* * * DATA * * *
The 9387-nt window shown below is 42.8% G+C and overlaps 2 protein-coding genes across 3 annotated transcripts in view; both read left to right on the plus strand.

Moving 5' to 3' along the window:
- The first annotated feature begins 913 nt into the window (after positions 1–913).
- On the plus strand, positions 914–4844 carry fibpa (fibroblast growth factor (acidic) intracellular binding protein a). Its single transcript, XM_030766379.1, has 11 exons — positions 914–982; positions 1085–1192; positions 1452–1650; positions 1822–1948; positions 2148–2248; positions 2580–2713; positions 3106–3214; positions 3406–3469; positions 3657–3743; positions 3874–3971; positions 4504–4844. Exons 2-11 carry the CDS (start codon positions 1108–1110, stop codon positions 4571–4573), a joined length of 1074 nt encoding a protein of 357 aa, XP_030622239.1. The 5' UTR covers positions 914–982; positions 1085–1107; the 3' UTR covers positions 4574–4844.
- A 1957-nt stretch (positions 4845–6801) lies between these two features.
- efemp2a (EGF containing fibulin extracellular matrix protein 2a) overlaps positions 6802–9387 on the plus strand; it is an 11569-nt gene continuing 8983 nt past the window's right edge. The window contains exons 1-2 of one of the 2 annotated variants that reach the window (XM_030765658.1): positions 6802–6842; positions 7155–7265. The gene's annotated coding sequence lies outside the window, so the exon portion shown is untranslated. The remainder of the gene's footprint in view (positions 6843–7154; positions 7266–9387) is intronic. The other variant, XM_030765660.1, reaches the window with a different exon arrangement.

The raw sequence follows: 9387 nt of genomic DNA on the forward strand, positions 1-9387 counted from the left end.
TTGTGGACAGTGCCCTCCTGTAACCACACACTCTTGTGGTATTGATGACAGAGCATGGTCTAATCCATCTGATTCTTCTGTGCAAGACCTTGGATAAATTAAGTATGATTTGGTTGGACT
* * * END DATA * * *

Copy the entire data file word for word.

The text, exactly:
The 9387-nt window shown below is 42.8% G+C and overlaps 2 protein-coding genes across 3 annotated transcripts in view; both read left to right on the plus strand.

Moving 5' to 3' along the window:
- The first annotated feature begins 913 nt into the window (after positions 1–913).
- On the plus strand, positions 914–4844 carry fibpa (fibroblast growth factor (acidic) intracellular binding protein a). Its single transcript, XM_030766379.1, has 11 exons — positions 914–982; positions 1085–1192; positions 1452–1650; positions 1822–1948; positions 2148–2248; positions 2580–2713; positions 3106–3214; positions 3406–3469; positions 3657–3743; positions 3874–3971; positions 4504–4844. Exons 2-11 carry the CDS (start codon positions 1108–1110, stop codon positions 4571–4573), a joined length of 1074 nt encoding a protein of 357 aa, XP_030622239.1. The 5' UTR covers positions 914–982; positions 1085–1107; the 3' UTR covers positions 4574–4844.
- A 1957-nt stretch (positions 4845–6801) lies between these two features.
- efemp2a (EGF containing fibulin extracellular matrix protein 2a) overlaps positions 6802–9387 on the plus strand; it is an 11569-nt gene continuing 8983 nt past the window's right edge. The window contains exons 1-2 of one of the 2 annotated variants that reach the window (XM_030765658.1): positions 6802–6842; positions 7155–7265. The gene's annotated coding sequence lies outside the window, so the exon portion shown is untranslated. The remainder of the gene's footprint in view (positions 6843–7154; positions 7266–9387) is intronic. The other variant, XM_030765660.1, reaches the window with a different exon arrangement.

The raw sequence follows: 9387 nt of genomic DNA on the forward strand, positions 1-9387 counted from the left end.
TTGTGGACAGTGCCCTCCTGTAACCACACACTCTTGTGGTATTGATGACAGAGCATGGTCTAATCCATCTGATTCTTCTGTGCAAGACCTTGGATAAATTAAGTATGATTTGGTTGGACT